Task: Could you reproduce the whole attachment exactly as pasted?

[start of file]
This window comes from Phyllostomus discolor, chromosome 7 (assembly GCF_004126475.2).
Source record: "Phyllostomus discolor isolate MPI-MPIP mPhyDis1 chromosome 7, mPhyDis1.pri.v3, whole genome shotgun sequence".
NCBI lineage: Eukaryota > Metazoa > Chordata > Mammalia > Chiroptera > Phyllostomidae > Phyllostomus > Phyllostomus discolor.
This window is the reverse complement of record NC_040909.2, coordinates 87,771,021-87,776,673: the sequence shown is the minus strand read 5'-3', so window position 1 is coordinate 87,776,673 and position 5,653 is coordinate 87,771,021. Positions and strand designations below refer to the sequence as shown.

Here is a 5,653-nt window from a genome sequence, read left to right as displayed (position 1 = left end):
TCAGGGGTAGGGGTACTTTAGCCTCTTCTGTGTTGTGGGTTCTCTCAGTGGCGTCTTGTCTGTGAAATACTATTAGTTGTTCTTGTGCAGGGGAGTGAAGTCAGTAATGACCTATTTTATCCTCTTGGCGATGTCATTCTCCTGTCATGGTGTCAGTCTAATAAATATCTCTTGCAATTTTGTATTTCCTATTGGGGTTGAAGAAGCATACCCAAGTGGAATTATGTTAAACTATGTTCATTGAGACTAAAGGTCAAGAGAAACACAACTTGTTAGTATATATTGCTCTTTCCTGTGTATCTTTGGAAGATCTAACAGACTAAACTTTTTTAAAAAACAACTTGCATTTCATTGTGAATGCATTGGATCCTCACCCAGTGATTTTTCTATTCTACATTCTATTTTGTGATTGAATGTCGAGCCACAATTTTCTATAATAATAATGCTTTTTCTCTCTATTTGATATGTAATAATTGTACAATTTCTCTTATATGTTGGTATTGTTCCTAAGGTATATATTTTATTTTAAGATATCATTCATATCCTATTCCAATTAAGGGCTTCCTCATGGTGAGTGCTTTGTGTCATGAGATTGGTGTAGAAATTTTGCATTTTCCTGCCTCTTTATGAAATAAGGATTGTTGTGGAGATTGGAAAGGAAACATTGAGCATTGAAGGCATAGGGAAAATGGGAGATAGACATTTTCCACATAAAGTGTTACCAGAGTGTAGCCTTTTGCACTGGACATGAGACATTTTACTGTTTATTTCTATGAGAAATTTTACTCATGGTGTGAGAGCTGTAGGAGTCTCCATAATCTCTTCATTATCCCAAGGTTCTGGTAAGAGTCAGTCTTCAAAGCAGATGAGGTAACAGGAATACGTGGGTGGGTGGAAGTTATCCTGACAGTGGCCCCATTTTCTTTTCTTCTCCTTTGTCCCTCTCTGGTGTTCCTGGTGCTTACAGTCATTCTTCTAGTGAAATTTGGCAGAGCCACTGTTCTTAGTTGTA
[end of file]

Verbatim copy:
This window comes from Phyllostomus discolor, chromosome 7 (assembly GCF_004126475.2).
Source record: "Phyllostomus discolor isolate MPI-MPIP mPhyDis1 chromosome 7, mPhyDis1.pri.v3, whole genome shotgun sequence".
NCBI lineage: Eukaryota > Metazoa > Chordata > Mammalia > Chiroptera > Phyllostomidae > Phyllostomus > Phyllostomus discolor.
This window is the reverse complement of record NC_040909.2, coordinates 87,771,021-87,776,673: the sequence shown is the minus strand read 5'-3', so window position 1 is coordinate 87,776,673 and position 5,653 is coordinate 87,771,021. Positions and strand designations below refer to the sequence as shown.

Here is a 5,653-nt window from a genome sequence, read left to right as displayed (position 1 = left end):
TCAGGGGTAGGGGTACTTTAGCCTCTTCTGTGTTGTGGGTTCTCTCAGTGGCGTCTTGTCTGTGAAATACTATTAGTTGTTCTTGTGCAGGGGAGTGAAGTCAGTAATGACCTATTTTATCCTCTTGGCGATGTCATTCTCCTGTCATGGTGTCAGTCTAATAAATATCTCTTGCAATTTTGTATTTCCTATTGGGGTTGAAGAAGCATACCCAAGTGGAATTATGTTAAACTATGTTCATTGAGACTAAAGGTCAAGAGAAACACAACTTGTTAGTATATATTGCTCTTTCCTGTGTATCTTTGGAAGATCTAACAGACTAAACTTTTTTAAAAAACAACTTGCATTTCATTGTGAATGCATTGGATCCTCACCCAGTGATTTTTCTATTCTACATTCTATTTTGTGATTGAATGTCGAGCCACAATTTTCTATAATAATAATGCTTTTTCTCTCTATTTGATATGTAATAATTGTACAATTTCTCTTATATGTTGGTATTGTTCCTAAGGTATATATTTTATTTTAAGATATCATTCATATCCTATTCCAATTAAGGGCTTCCTCATGGTGAGTGCTTTGTGTCATGAGATTGGTGTAGAAATTTTGCATTTTCCTGCCTCTTTATGAAATAAGGATTGTTGTGGAGATTGGAAAGGAAACATTGAGCATTGAAGGCATAGGGAAAATGGGAGATAGACATTTTCCACATAAAGTGTTACCAGAGTGTAGCCTTTTGCACTGGACATGAGACATTTTACTGTTTATTTCTATGAGAAATTTTACTCATGGTGTGAGAGCTGTAGGAGTCTCCATAATCTCTTCATTATCCCAAGGTTCTGGTAAGAGTCAGTCTTCAAAGCAGATGAGGTAACAGGAATACGTGGGTGGGTGGAAGTTATCCTGACAGTGGCCCCATTTTCTTTTCTTCTCCTTTGTCCCTCTCTGGTGTTCCTGGTGCTTACAGTCATTCTTCTAGTGAAATTTGGCAGAGCCACTGTTCTTAGTTGTA